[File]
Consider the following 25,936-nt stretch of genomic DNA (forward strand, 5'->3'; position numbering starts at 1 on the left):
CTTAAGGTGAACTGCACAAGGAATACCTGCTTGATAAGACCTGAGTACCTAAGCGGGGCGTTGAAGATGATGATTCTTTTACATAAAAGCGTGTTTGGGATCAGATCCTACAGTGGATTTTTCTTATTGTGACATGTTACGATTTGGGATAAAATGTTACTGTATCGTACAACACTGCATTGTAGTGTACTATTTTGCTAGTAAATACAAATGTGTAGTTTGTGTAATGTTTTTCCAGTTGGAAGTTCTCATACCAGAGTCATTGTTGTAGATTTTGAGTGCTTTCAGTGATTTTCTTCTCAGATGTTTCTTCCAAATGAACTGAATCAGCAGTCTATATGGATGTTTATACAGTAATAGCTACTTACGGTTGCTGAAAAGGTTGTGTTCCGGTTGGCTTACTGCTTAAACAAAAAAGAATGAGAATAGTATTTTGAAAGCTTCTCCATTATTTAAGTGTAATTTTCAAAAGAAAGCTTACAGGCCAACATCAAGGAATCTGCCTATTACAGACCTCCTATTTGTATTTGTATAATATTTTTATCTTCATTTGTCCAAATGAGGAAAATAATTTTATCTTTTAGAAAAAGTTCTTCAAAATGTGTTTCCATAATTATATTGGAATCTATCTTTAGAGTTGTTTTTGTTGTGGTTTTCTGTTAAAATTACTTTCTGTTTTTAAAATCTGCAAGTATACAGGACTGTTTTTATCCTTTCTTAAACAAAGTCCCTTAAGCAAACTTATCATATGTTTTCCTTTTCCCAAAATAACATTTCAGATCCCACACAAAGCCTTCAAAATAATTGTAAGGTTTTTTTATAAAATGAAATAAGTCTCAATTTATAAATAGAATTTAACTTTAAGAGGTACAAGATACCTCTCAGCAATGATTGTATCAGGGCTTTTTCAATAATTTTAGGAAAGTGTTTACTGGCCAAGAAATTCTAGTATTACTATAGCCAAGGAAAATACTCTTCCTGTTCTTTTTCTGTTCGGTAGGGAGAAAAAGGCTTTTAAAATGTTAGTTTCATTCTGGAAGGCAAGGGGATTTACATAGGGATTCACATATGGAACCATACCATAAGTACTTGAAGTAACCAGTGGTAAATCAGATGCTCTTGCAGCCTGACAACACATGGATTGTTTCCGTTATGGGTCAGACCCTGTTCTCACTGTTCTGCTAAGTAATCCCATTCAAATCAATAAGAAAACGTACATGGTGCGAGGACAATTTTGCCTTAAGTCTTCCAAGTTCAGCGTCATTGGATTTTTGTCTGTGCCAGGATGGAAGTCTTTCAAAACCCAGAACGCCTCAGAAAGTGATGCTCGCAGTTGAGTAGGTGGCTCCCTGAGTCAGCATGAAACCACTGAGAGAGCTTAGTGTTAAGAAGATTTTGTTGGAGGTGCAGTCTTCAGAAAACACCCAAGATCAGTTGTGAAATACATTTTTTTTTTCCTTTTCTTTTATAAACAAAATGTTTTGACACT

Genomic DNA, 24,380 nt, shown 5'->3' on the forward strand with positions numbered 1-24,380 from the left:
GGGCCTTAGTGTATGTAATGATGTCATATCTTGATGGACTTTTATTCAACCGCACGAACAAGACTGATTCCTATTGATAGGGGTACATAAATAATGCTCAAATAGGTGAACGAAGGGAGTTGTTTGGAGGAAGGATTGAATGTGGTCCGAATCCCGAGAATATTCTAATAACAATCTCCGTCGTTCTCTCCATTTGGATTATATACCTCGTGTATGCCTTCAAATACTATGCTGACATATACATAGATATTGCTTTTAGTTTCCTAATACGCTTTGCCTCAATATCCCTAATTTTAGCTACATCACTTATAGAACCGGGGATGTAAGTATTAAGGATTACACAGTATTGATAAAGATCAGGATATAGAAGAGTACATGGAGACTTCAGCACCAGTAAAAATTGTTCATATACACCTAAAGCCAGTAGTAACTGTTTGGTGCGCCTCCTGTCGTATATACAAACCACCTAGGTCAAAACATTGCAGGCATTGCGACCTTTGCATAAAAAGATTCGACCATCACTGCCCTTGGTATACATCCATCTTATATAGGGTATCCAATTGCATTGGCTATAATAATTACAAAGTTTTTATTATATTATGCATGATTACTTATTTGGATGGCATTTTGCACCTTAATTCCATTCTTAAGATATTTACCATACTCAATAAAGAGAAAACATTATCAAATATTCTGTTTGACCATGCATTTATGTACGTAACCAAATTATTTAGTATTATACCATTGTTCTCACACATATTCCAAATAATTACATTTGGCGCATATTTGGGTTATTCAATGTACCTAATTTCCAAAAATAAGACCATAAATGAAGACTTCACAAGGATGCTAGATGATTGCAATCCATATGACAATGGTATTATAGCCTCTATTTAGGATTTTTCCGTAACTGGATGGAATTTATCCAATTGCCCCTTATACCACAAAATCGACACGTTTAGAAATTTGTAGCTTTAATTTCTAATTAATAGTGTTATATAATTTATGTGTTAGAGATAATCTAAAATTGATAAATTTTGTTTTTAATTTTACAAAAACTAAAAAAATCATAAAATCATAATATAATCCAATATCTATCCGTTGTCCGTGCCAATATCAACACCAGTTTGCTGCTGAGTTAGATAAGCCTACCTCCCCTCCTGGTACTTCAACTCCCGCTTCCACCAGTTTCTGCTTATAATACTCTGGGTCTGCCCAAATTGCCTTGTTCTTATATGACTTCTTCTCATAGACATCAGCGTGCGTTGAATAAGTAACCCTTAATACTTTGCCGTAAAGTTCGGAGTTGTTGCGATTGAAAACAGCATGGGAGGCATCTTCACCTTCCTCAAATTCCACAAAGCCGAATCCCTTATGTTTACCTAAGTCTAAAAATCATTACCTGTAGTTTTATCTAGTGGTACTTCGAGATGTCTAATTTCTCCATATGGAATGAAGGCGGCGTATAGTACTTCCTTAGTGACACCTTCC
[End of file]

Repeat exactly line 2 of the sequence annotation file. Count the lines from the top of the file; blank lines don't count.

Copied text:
CTTAAGGTGAACTGCACAAGGAATACCTGCTTGATAAGACCTGAGTACCTAAGCGGGGCGTTGAAGATGATGATTCTTTTACATAAAAGCGTGTTTGGGATCAGATCCTACAGTGGATTTTTCTTATTGTGACATGTTACGATTTGGGATAAAATGTTACTGTATCGTACAACACTGCATTGTAGTGTACTATTTTGCTAGTAAATACAAATGTGTAGTTTGTGTAATGTTTTTCCAGTTGGAAGTTCTCATACCAGAGTCATTGTTGTAGATTTTGAGTGCTTTCAGTGATTTTCTTCTCAGATGTTTCTTCCAAATGAACTGAATCAGCAGTCTATATGGATGTTTATACAGTAATAGCTACTTACGGTTGCTGAAAAGGTTGTGTTCCGGTTGGCTTACTGCTTAAACAAAAAAGAATGAGAATAGTATTTTGAAAGCTTCTCCATTATTTAAGTGTAATTTTCAAAAGAAAGCTTACAGGCCAACATCAAGGAATCTGCCTATTACAGACCTCCTATTTGTATTTGTATAATATTTTTATCTTCATTTGTCCAAATGAGGAAAATAATTTTATCTTTTAGAAAAAGTTCTTCAAAATGTGTTTCCATAATTATATTGGAATCTATCTTTAGAGTTGTTTTTGTTGTGGTTTTCTGTTAAAATTACTTTCTGTTTTTAAAATCTGCAAGTATACAGGACTGTTTTTATCCTTTCTTAAACAAAGTCCCTTAAGCAAACTTATCATATGTTTTCCTTTTCCCAAAATAACATTTCAGATCCCACACAAAGCCTTCAAAATAATTGTAAGGTTTTTTTATAAAATGAAATAAGTCTCAATTTATAAATAGAATTTAACTTTAAGAGGTACAAGATACCTCTCAGCAATGATTGTATCAGGGCTTTTTCAATAATTTTAGGAAAGTGTTTACTGGCCAAGAAATTCTAGTATTACTATAGCCAAGGAAAATACTCTTCCTGTTCTTTTTCTGTTCGGTAGGGAGAAAAAGGCTTTTAAAATGTTAGTTTCATTCTGGAAGGCAAGGGGATTTACATAGGGATTCACATATGGAACCATACCATAAGTACTTGAAGTAACCAGTGGTAAATCAGATGCTCTTGCAGCCTGACAACACATGGATTGTTTCCGTTATGGGTCAGACCCTGTTCTCACTGTTCTGCTAAGTAATCCCATTCAAATCAATAAGAAAACGTACATGGTGCGAGGACAATTTTGCCTTAAGTCTTCCAAGTTCAGCGTCATTGGATTTTTGTCTGTGCCAGGATGGAAGTCTTTCAAAACCCAGAACGCCTCAGAAAGTGATGCTCGCAGTTGAGTAGGTGGCTCCCTGAGTCAGCATGAAACCACTGAGAGAGCTTAGTGTTAAGAAGATTTTGTTGGAGGTGCAGTCTTCAGAAAACACCCAAGATCAGTTGTGAAATACATTTTTTTTTTCCTTTTCTTTTATAAACAAAATGTTTTGACACT